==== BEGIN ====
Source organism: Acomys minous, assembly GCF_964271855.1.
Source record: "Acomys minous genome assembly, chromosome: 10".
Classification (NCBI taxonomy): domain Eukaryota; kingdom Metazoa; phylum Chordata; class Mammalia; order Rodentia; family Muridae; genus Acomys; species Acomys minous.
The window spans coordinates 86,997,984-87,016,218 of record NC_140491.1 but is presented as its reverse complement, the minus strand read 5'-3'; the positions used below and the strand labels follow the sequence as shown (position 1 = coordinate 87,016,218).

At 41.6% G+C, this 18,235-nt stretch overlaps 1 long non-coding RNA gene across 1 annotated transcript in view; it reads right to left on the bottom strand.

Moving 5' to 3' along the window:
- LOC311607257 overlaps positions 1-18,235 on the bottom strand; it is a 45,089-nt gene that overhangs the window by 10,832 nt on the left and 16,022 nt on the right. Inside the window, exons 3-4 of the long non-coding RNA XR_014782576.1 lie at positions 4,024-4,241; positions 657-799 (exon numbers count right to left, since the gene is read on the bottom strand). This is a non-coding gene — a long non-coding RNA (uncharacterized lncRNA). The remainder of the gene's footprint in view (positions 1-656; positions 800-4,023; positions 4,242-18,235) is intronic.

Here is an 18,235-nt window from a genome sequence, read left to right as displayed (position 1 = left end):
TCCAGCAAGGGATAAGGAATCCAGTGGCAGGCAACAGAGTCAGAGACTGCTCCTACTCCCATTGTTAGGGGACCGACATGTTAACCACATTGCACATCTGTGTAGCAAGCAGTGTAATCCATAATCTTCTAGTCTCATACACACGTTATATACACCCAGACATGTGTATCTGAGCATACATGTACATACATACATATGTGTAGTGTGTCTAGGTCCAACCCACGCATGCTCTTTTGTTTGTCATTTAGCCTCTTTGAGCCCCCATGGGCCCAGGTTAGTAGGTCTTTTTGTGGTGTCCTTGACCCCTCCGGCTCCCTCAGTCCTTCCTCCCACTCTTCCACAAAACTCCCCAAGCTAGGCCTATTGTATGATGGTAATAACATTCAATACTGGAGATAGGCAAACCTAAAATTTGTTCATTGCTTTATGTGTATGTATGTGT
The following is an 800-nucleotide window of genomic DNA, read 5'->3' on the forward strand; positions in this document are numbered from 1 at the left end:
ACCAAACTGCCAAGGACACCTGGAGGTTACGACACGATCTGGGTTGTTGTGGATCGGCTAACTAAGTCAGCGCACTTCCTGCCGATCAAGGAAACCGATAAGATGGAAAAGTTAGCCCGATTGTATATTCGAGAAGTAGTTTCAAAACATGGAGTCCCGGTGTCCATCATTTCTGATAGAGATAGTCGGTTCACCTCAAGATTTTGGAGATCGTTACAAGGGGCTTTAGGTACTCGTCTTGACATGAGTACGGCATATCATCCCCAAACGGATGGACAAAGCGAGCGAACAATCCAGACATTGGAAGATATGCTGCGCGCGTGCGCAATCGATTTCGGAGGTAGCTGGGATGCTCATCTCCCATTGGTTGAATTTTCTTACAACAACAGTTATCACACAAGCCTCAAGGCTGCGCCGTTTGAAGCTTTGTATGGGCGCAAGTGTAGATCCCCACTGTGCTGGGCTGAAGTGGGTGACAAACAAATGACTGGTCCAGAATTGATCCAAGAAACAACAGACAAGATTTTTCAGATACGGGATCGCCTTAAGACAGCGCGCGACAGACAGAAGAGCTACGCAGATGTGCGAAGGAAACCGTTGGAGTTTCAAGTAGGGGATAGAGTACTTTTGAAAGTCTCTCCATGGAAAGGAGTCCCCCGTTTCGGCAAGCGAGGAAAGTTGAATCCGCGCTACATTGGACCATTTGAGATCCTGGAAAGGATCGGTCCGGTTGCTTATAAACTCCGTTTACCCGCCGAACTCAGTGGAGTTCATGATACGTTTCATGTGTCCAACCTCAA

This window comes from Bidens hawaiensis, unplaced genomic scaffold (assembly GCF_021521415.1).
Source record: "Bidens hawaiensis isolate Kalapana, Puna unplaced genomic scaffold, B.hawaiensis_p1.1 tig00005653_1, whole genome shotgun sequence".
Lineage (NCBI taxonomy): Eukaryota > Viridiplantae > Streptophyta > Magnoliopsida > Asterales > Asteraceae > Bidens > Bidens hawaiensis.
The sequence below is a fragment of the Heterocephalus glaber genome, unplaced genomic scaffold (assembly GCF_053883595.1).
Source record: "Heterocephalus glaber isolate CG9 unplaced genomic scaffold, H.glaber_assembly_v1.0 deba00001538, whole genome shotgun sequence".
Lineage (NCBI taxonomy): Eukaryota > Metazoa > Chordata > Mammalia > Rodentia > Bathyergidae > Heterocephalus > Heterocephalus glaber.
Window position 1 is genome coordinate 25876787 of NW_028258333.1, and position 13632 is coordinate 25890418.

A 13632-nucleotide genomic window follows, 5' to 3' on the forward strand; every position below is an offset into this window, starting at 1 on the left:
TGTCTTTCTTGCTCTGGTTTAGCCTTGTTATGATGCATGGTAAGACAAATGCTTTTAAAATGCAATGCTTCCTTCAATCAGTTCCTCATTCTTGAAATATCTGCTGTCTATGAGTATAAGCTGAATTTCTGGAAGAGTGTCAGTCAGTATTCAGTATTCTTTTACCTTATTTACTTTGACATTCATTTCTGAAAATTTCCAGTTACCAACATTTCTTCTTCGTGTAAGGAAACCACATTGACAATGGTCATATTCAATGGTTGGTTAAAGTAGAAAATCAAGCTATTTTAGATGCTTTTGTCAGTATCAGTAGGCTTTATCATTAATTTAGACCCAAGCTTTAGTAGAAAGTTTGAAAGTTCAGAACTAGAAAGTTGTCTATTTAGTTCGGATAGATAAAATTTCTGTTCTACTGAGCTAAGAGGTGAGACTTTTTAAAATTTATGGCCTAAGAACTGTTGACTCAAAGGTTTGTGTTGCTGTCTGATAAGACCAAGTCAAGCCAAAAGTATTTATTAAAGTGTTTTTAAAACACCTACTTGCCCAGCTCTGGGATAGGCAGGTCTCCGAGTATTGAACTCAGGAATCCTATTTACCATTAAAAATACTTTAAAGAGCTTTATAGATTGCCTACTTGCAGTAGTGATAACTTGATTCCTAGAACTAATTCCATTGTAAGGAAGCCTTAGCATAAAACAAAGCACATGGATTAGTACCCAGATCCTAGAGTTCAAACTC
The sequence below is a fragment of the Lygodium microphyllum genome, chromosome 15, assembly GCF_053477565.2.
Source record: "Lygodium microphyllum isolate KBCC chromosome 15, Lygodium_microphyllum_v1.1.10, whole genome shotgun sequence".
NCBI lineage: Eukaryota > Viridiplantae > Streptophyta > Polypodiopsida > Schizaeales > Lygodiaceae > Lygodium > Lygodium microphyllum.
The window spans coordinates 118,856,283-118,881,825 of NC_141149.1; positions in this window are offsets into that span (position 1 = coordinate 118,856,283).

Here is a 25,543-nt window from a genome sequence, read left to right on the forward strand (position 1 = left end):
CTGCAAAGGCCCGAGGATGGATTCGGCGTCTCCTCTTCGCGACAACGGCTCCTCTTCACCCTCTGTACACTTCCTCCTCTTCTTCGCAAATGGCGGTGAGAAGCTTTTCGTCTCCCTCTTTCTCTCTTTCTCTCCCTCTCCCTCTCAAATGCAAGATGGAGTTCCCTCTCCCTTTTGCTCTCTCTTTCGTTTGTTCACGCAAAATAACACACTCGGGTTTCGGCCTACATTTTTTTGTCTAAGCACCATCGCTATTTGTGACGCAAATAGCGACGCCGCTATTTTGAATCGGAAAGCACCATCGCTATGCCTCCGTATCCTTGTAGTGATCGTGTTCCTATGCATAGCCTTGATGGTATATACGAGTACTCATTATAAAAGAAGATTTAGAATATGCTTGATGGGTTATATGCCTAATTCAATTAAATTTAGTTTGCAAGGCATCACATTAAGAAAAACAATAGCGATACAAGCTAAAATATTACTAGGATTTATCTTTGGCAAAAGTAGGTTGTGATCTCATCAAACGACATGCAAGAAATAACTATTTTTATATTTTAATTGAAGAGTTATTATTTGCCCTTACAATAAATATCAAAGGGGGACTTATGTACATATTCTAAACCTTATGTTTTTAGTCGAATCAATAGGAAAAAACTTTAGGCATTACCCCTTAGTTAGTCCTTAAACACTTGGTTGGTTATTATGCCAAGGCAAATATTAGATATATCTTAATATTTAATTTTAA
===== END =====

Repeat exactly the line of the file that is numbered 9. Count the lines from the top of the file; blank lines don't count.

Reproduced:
TCCAGCAAGGGATAAGGAATCCAGTGGCAGGCAACAGAGTCAGAGACTGCTCCTACTCCCATTGTTAGGGGACCGACATGTTAACCACATTGCACATCTGTGTAGCAAGCAGTGTAATCCATAATCTTCTAGTCTCATACACACGTTATATACACCCAGACATGTGTATCTGAGCATACATGTACATACATACATATGTGTAGTGTGTCTAGGTCCAACCCACGCATGCTCTTTTGTTTGTCATTTAGCCTCTTTGAGCCCCCATGGGCCCAGGTTAGTAGGTCTTTTTGTGGTGTCCTTGACCCCTCCGGCTCCCTCAGTCCTTCCTCCCACTCTTCCACAAAACTCCCCAAGCTAGGCCTATTGTATGATGGTAATAACATTCAATACTGGAGATAGGCAAACCTAAAATTTGTTCATTGCTTTATGTGTATGTATGTGT